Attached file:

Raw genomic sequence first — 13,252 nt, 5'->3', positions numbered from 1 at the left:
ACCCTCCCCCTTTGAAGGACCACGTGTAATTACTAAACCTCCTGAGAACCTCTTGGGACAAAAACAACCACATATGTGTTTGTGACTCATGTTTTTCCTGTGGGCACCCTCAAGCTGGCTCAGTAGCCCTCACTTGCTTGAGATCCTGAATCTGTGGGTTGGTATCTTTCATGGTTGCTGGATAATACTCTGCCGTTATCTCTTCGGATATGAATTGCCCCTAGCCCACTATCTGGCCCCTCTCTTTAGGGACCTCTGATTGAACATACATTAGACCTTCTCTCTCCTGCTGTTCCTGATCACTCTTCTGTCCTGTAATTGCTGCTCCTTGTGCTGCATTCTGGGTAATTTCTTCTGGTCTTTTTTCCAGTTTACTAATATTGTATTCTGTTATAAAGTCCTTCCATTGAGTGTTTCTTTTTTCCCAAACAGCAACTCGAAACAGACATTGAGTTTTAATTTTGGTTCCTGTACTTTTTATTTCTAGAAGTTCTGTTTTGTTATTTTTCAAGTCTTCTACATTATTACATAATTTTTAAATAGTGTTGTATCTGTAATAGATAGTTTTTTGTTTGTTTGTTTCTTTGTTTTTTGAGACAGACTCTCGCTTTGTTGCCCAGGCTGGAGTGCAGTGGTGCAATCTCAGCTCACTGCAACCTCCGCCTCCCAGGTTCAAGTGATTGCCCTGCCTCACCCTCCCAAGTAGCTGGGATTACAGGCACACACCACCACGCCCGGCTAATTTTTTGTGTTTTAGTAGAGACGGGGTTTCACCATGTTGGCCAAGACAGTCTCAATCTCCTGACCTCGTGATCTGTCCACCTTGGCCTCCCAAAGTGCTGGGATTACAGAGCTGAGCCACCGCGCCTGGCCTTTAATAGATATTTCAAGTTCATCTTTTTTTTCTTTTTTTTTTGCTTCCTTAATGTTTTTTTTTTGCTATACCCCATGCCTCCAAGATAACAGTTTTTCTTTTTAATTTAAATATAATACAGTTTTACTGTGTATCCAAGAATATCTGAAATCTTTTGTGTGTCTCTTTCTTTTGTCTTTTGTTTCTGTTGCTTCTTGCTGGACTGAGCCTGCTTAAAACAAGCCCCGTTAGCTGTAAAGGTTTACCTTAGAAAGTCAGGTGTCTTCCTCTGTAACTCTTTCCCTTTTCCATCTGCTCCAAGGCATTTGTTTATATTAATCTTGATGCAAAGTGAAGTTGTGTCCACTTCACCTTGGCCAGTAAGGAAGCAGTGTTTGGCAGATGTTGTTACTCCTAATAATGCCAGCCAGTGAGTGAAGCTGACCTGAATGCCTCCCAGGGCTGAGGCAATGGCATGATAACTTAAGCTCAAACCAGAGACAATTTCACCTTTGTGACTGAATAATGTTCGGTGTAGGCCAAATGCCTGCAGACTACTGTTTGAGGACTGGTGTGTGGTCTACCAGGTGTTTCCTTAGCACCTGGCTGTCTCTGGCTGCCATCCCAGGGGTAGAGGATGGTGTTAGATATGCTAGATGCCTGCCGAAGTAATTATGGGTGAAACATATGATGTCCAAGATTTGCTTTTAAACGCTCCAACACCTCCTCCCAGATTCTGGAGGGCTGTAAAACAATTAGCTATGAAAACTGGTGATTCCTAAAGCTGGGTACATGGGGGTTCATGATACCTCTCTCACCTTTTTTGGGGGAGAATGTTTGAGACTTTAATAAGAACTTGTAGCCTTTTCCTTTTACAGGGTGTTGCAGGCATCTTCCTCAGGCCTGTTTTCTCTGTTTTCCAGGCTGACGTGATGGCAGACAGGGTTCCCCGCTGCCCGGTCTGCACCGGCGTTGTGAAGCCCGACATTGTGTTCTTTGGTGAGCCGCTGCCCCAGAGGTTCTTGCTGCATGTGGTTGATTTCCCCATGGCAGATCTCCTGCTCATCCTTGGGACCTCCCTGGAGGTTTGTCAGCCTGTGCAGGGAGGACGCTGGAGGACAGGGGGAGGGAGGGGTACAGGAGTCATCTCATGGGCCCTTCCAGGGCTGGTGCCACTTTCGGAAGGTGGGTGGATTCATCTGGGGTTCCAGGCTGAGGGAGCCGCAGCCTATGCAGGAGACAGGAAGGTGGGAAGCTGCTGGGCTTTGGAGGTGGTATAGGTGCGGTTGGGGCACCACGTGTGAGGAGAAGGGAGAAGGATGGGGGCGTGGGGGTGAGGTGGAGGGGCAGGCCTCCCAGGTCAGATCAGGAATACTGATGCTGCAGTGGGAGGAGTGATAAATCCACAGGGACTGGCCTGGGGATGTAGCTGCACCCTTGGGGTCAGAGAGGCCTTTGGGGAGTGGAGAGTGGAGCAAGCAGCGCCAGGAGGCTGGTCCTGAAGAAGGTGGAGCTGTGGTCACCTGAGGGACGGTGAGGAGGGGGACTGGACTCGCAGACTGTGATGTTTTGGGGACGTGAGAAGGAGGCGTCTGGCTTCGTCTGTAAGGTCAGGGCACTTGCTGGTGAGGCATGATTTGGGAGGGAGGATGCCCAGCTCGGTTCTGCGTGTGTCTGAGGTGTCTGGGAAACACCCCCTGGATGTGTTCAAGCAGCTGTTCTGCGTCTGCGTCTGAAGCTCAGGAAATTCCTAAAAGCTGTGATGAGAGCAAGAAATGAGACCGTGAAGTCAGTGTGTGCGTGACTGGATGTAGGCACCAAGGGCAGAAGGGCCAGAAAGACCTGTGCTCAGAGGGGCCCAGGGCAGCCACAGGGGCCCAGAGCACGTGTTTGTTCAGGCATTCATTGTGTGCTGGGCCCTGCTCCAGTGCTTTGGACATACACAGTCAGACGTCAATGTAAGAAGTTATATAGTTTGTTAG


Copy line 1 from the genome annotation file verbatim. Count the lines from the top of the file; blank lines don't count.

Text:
Raw genomic sequence first — 13,252 nt, 5'->3', positions numbered from 1 at the left: